Are Horses Really So Different From Us?

Can we be anthropomorphic with horses?Candace Pert, PhD rocked my world when I listened to her lecture and interview on a CD set called “Your Body Is Your Subconscious Mind.” As a horse trainer the one part that stuck out to me was her discussion about how all living organisms share the exact same biochemistry of emotions that run through the autonomic nervous system.

Will you be my Valentine?

In other words, when a horse is happy or in fear the chemicals produced in the body and received by the receptors on each cells surface are exactly the same as when a human is happy or in fear. Emotions are what people do have in common with animals. Triggers for various emotional responses may be very different, but the sensations of each emotion and the effect they have on our body and mind are the same.

Scientists say that the autonomic nervous system in a living creature is divided into two subsystems: The sympathetic and parasympathetic. The former system deals with the response to stress and danger and in general increasing activity and metabolic rate. The parasympathetic nervous system is central during rest, sleeping, and digesting food and, in general, lowers metabolic rate, slows activity, and restores blood pressure and resting heartbeat.

Something as simple as saddling can send some horses into a sympathetic state

When horses or riders are in fear the sympathetic nervous system is in charge – helping with fight or flight survival tactics. The chemistry in the body changes to direct more blood to the muscles, less to the gut. The heart rate and blood pressure activate the body’s ability to gain immediate energy. The body’s resources are channeled towards survival.

Once this horse learned to accept the saddle through patient repetition he could be saddled in a parasympathetic state

When horses and riders feel safe and comfortable the parasympathetic nervous system is in charge – helping with rest and digest functions. The chemistry in the body is very different directing more blood to the gut for better digestion and absorption of nutrition. In the parasympathetic state the body is restoring energy.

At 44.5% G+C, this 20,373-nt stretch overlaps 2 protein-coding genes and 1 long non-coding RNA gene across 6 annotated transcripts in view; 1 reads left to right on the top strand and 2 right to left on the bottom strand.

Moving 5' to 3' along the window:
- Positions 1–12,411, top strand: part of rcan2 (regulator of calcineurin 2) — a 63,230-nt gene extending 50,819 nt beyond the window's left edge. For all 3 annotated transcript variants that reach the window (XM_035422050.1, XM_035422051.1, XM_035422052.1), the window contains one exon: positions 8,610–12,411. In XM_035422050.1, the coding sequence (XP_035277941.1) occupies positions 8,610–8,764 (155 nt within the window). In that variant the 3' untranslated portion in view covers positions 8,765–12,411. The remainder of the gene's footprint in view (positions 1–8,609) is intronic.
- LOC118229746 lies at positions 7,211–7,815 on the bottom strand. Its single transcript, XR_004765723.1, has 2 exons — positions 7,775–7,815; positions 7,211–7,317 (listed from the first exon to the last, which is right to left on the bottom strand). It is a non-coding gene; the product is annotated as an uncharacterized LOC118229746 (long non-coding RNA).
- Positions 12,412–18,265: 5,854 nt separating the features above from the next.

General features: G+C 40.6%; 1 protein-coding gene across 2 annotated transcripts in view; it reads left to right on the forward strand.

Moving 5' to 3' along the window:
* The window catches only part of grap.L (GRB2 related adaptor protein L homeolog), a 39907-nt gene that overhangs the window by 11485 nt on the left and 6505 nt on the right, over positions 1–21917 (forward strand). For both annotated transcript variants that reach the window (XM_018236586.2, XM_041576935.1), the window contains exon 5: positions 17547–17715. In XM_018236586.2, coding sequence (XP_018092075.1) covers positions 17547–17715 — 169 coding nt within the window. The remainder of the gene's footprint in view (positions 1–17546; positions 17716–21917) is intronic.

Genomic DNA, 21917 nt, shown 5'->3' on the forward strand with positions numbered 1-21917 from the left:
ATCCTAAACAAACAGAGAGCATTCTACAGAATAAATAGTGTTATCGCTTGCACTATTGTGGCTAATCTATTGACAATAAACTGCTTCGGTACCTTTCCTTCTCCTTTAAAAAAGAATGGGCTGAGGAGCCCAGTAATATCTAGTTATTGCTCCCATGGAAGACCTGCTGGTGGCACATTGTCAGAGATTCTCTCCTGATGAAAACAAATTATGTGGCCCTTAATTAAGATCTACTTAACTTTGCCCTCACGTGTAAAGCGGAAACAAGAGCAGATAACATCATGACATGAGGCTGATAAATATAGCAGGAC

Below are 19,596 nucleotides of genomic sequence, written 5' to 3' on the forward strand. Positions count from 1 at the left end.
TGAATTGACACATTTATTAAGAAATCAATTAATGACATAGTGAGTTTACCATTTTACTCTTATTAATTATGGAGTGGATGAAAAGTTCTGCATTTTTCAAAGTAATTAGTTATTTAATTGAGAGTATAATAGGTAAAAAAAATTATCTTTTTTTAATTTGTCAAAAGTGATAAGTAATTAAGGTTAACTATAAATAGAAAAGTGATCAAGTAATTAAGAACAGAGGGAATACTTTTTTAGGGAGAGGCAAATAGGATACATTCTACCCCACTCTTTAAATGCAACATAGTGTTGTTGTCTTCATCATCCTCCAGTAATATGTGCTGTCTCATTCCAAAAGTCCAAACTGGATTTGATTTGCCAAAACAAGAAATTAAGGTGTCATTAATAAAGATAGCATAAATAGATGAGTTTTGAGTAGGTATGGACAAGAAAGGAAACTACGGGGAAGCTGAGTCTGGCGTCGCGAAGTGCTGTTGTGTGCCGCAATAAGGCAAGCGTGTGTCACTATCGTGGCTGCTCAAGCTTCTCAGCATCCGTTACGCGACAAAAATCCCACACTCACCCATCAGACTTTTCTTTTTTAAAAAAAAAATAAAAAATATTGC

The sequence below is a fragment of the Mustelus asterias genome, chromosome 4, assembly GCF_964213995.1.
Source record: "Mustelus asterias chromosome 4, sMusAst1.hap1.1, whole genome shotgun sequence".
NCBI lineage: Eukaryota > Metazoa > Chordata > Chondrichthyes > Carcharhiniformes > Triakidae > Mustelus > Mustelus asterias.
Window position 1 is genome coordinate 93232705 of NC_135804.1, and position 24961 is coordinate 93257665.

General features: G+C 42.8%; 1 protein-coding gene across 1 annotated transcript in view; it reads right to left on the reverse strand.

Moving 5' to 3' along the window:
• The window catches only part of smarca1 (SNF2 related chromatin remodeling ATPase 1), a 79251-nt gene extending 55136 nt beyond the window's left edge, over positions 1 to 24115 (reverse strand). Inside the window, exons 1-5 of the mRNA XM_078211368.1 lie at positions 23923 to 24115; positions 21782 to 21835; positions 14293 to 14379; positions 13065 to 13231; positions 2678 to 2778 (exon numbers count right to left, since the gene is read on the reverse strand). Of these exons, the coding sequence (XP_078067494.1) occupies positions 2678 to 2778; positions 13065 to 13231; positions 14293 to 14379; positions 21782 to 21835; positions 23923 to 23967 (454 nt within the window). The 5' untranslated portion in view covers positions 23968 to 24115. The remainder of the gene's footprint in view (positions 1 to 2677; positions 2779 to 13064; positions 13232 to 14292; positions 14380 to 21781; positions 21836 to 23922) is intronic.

This is precisely why the Learning Frame of Mind is my first order of training. The Learning Frame of Mind describes a horse that is in a parasympathetic state. As long as the horse is demonstrating fight or flight – in a sympathetic state – no real learning is going to take place and I am not helping the horse gain health and well-being. When people ask me about how much or how little to do with their horses my answer is always the same – do as much as you can without sacrificing the Learning Frame of Mind as the most prevalent pattern in the horse. This applies to every phase of training from catching to riding in competitive sports. Even the very best racing Thoroughbreds run with excitement and controlled power, not fear.

Working a horse regularly in a state of fear not only marginalizes the training, it is destructive to the horse’s health in both body and mind. People often do this because the horse looks so dramatic and has lots of energy. But operating too long or too often in a sympathetic state will create trauma. Stress is a killer for both horses and people.

I took this quote from Candace Pert’s website. It best describes the reason that the Learning Frame of Mind has become my beacon while training any horse towards habitual balance:

The fact that the word “trauma” has been used to describe both physical and mental damage has been a key part of my theory of how the molecules of emotion integrate what we feel at every level of what I’ve called our bodymind. As a practical manner, people have a hard time discriminating between physical and mental pain. So often we are “stuck” in an unpleasant emotional event – a trauma – from the past that is stored at every level of our nervous system and even on the cellular level – i.e.,cells that are constantly becoming and renewing the nervous system. My laboratory research has suggested that all of the senses, sight, sound, smell, taste and touch are filtered, and memories stored, through the molecules of emotions, mostly the neuropeptides and their receptors, at every level of the bodymind.

Piss off you fool!

So can we be anthropomorphic with horses? Maybe not like Disney portrays, but on an emotional level we can certainly relate. Learning to read your horse’s emotional state while working then becomes a very important guide to successfully progressing and creating lasting change. This is what I mean by working with a horse from the inside out.

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Quote Of The Day

"I call horses 'divine mirrors' - they reflect back the emotions you put in. If you put in love and respect and kindness and curiosity, the horse will return that"
~Allan Hamilton